Bamboo Bridge Pai – All You Need To Know In 2023

Bamboo Bridge Pai is one of the most popular attractions in and around Pai, Thailand. It’s not the most thrilling destination you’ll visit in Asia, but it’s a lovely place to relax for an hour. Here’s all the info you need to plan your trip…

bamboo bridge pai

Disclaimer: There are some affiliate links on this post. Meaning I may earn a (very) small commission if you buy something after clicking a link. This is at no extra cost to you. You can read my full disclaimer here.


Your Ultimate Guide to Bamboo Bridge Pai

What is the Bamboo Bridge in Pai?

Hands up if you guessed that it’s a bridge, made of bamboo, that’s in Pai.

Full marks to you if you did. If you’re after a smidgen more info please allow me to expand on the basics. The bridge is 800-1000m long, depending on which signs you believe, and it was created to give the local monks a much-needed shortcut. Now it’s become one of the most popular things to do in Pai. Well, apart from drinking, dancing and consuming suspicious mushroom-based smoothies! 

The bamboo bridge is suspended a couple of metres above the ground. A ground that, if visited soon after the rainy season, is as green and luscious as you could ever imagine. If you visit during the dry season you’re more likely to be walking over barren yellowy-brown earth. But don’t worry too much, the surrounding scenery is still pretty breathtaking.


Want to know more about Pai? Check out my Ulitmate Guide. It tells you everything you need to know.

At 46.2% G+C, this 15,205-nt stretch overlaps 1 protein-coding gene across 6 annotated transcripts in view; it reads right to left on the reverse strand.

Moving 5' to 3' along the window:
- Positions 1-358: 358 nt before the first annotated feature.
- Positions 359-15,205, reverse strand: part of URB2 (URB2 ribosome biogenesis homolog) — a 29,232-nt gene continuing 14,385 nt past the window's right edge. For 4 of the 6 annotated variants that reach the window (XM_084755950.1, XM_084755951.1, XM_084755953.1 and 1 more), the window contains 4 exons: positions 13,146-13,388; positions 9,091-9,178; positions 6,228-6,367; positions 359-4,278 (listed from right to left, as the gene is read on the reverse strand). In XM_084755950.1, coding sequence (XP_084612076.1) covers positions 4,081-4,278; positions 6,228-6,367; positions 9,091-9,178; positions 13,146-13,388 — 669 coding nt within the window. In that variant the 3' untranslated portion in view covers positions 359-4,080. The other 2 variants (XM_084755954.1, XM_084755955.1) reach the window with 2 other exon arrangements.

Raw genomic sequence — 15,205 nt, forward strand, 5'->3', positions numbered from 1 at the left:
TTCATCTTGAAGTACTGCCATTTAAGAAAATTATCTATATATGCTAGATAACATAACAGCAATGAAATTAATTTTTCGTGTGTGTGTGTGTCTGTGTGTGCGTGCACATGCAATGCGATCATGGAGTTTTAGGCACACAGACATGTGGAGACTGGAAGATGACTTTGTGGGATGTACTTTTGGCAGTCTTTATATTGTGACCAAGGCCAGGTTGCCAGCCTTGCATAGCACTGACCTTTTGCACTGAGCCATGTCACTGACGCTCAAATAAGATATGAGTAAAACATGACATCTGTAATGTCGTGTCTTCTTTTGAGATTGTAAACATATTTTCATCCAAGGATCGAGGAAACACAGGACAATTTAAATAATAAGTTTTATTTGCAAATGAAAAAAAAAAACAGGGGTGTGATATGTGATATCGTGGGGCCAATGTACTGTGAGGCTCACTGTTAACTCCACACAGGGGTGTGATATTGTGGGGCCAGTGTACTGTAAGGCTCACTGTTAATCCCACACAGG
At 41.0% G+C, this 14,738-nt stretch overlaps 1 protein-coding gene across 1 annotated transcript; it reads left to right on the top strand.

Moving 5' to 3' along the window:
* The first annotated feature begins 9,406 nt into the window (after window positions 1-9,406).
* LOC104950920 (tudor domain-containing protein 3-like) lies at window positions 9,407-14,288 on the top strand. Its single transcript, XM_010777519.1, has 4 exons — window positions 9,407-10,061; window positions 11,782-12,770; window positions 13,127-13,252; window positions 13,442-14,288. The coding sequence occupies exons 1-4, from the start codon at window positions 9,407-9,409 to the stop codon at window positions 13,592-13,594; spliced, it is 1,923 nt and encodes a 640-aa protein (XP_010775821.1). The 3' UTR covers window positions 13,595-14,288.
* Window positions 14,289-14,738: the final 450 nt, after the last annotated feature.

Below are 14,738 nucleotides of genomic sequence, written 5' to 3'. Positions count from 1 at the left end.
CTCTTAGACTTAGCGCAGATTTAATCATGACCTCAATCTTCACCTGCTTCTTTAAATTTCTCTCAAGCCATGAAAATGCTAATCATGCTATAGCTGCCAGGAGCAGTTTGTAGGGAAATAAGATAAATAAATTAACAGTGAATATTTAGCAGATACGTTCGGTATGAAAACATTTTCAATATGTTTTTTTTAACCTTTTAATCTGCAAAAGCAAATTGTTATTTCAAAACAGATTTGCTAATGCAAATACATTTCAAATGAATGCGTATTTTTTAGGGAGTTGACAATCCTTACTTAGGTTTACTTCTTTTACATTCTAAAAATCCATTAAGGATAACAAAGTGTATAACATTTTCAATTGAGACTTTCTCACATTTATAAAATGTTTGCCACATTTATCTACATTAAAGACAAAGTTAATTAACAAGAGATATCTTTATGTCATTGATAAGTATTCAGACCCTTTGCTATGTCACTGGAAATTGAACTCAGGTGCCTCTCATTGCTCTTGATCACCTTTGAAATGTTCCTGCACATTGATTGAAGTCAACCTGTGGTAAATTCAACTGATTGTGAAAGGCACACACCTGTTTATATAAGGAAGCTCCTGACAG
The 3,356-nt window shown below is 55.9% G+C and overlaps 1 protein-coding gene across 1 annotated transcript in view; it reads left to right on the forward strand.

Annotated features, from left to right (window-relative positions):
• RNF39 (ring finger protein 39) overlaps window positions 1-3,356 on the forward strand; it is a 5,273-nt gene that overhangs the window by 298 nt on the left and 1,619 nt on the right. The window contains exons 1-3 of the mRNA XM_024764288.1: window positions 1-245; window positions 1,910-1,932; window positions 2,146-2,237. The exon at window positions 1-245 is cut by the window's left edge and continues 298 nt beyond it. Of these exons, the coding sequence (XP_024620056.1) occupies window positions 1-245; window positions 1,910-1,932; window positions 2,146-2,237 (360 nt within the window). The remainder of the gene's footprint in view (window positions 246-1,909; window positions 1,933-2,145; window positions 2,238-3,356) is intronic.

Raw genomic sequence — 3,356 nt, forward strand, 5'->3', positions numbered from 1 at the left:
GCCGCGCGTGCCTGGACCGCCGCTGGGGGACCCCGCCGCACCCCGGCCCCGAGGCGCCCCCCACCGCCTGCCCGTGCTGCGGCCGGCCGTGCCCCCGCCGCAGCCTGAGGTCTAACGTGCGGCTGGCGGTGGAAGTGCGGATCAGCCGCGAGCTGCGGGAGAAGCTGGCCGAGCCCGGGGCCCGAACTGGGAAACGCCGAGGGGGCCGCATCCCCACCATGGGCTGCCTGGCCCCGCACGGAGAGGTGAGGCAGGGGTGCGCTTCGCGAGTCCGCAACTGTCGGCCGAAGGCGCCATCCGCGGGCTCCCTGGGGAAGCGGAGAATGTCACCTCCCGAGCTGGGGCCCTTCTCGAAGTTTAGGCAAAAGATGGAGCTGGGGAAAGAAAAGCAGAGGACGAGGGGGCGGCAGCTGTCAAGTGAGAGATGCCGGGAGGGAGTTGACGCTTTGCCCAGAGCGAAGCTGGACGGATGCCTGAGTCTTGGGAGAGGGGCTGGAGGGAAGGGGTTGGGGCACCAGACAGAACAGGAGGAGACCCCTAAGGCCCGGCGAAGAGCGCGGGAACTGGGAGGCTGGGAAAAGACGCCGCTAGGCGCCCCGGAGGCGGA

Is it the same bridge as Boon Ko Ku So in Pai?

Yes. Boon Ko Ku So is the local name for the Bamboo Bridge Pai. Translated into Thai, Ko Ku So means ‘The Bridge of Merit’. I’m not sure who’s getting the merit, probably the monks. They get showered with gifts from the locals when they’re just lounging around doing, seemingly, very little, so why not give them merit for the bridge too?

How to get to Bamboo Bridge Pai

Finding the bamboo bridge isn’t the easiest task, so you’ll want to arm yourself with all the info. Here’s the exact location on Google Maps

bamboo bridge pai
Follows the signs to get to Bamboo Bridge

It’s about 10 km from Pai Centre, but you’ll be lucky to see any signs saying Bamboo Bridge Pai. You will see plenty of signs for Pam Bok Falls and luckily this is the direction you want to be heading.

Once you reach the falls you just need to head up the mountain for about another 1.5 km. If it’s raining I’d advise against riding up there as it can be dangerously slippy. Why not take on an interesting hike instead? 

I’m assuming that you’ll have access to a motorbike because everyone seems to ride in Pai, but if not, you’ll need to look out for a songthaew in town. The trouble is getting one back might not be so easy!

Just while we’re talking about bikes, bookmark the guys at Bikes Bookings for your future two-wheeled needs. Sometimes it’s nice to be able to book a bike online with a clear price and insurance.

Bikes Bookings give you that peace of mind at the same price as the local renters. Anyway, back to that bridge!

What can you do at the bamboo bridge?